While most of the state's SIP submittal narrative and the EPA's analysis focused on the statutory and regulatory authorities necessary to meet CAA section 110(a)(2)(E), the EPA's TSD noted that “Washington receives CAA sections 103 and 105 grant funds from the EPA and provides state matching funds necessary to carry out SIP requirements” as part of our basis to propose approval of this element. We are supplementing the docket with the source materials that support the analysis in the TSD. Specifically, we are including the “Federal Fiscal Year 2020-2021 Performance Partnership Grant” (PPG) award and associated documents. The PPG details Federal and state funding for the air program by budget category under the CAA section 105 grant program, reporting requirements, and, critically, the level of state matching funds. We are also including the “State Fiscal Years 2020-2021 Environmental Performance Partnership Agreement” (PPA) that serves as a joint workplan the PPG and provides specific outcome measures and outputs in determining progress. Lastly, we are including our most recent annual evaluation of the state air program under the PPG/PPA which concluded that, “Ecology is meeting all air-related PPA objectives and no issues were identified that would impact the Performance Partnership Grant (PPG).” We note that most of these materials are already publicly available at​apex/​sgitapub/​f?​p=​SGITAPUB:Home.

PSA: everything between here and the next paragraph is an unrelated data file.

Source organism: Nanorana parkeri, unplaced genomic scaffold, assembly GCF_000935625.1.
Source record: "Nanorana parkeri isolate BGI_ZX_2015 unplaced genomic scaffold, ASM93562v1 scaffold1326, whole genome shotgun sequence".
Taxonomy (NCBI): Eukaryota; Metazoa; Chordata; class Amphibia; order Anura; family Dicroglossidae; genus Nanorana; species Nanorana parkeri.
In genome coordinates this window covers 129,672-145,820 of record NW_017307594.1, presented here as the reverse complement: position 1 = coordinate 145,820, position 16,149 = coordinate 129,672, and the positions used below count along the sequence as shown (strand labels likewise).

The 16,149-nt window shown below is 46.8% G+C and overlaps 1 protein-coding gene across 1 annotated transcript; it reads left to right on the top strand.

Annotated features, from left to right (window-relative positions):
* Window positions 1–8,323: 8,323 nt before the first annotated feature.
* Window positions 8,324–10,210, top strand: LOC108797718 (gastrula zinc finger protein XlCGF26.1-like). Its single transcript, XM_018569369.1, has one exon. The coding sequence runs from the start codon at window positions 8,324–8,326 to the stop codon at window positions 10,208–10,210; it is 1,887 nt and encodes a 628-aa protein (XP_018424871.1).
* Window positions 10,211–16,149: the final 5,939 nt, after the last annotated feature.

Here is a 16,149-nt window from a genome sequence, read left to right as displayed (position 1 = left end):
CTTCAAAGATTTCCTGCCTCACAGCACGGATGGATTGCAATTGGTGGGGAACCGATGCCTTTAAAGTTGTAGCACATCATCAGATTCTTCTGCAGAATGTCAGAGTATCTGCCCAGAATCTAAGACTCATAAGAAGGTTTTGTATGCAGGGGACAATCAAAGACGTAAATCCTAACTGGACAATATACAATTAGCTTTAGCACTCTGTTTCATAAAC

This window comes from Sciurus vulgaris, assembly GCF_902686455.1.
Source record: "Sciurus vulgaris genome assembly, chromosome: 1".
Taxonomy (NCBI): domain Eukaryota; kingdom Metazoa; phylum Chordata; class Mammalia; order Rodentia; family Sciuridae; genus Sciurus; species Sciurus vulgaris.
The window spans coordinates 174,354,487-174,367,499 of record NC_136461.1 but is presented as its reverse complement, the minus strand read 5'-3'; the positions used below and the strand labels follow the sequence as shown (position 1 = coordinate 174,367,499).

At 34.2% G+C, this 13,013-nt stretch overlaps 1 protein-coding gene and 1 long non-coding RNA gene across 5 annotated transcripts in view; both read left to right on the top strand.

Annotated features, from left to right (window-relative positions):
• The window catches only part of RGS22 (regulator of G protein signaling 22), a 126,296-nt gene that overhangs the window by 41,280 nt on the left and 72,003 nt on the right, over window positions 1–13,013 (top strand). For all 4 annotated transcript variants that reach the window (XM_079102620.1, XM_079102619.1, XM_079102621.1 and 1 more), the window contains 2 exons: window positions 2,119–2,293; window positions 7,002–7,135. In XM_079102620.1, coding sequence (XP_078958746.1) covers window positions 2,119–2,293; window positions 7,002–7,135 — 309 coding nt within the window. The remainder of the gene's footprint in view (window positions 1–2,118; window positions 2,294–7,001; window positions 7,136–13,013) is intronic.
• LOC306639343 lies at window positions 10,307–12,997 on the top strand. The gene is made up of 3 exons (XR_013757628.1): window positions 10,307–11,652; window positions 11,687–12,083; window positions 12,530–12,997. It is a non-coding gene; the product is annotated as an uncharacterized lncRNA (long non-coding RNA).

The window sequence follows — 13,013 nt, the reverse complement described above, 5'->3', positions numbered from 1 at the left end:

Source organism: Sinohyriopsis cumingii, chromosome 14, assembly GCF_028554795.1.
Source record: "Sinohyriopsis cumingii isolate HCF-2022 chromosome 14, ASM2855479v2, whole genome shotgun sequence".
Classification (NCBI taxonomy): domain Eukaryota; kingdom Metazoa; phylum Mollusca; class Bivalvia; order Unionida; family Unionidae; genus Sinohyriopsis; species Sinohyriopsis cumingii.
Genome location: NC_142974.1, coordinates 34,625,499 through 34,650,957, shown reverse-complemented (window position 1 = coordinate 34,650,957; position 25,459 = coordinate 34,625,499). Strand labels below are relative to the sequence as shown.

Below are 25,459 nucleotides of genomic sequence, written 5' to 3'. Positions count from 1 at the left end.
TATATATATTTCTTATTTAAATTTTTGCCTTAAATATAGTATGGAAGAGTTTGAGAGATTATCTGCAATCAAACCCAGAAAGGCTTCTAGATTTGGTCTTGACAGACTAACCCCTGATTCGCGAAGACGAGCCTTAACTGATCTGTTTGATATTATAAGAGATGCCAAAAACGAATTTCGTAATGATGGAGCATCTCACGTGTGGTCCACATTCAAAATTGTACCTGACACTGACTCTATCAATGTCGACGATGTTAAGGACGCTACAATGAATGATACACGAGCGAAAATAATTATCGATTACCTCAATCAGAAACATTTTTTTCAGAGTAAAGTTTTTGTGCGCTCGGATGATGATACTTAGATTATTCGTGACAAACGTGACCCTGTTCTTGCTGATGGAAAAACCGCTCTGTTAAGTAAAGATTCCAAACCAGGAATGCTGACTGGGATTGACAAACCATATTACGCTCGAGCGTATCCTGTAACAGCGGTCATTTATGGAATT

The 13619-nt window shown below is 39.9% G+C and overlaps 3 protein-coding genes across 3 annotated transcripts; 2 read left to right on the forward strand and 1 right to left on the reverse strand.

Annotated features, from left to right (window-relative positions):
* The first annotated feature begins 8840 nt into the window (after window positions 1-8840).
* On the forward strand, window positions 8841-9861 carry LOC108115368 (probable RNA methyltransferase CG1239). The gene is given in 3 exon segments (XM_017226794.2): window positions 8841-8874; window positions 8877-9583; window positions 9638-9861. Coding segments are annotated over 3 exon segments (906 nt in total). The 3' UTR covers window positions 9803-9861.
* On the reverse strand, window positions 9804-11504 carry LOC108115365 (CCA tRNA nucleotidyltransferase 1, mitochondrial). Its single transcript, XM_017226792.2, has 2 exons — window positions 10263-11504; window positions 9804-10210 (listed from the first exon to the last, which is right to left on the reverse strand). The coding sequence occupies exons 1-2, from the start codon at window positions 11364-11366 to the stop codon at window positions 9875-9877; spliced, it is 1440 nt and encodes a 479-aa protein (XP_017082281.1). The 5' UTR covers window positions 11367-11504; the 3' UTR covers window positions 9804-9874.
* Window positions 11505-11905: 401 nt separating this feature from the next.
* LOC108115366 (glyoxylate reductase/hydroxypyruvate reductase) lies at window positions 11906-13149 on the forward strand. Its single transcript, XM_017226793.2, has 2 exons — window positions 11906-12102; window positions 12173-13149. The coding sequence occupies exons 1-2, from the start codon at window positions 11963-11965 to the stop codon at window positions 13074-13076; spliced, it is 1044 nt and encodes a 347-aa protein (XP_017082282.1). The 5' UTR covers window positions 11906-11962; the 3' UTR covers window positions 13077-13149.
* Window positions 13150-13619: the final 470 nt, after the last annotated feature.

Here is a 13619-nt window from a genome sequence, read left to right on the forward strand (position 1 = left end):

Aside from supplementing the docket with the inadvertently omitted TSD and other supporting materials described previously, we are making no changes to the proposed action in our original May 26, 2020 document. The EPA is providing an additional 30 days for public review and comment on the proposed action. We will address all comments received on the original proposal and on this supplemental action in our final action.

II. Statutory and Executive Orders Review

Under the CAA, the Administrator is required to approve a SIP submission that complies with the provisions of the CAA and applicable Federal regulations. 42 U.S.C. 7410(k); 40 CFR 52.02(a). Thus, in reviewing SIP submissions, the EPA's role is to approve state choices, provided that they meet the criteria of the CAA. Accordingly, this proposed action merely approves state law as meeting Federal requirements and does not impose additional requirements beyond those imposed by state law. For that reason, this proposed action:

  • Is not a “significant regulatory action” subject to review by the Office of Management and Budget under Executive Orders 12866 (58 FR 51735, October 4, 1993) and 13563 (76 FR 3821, January 21, 2011);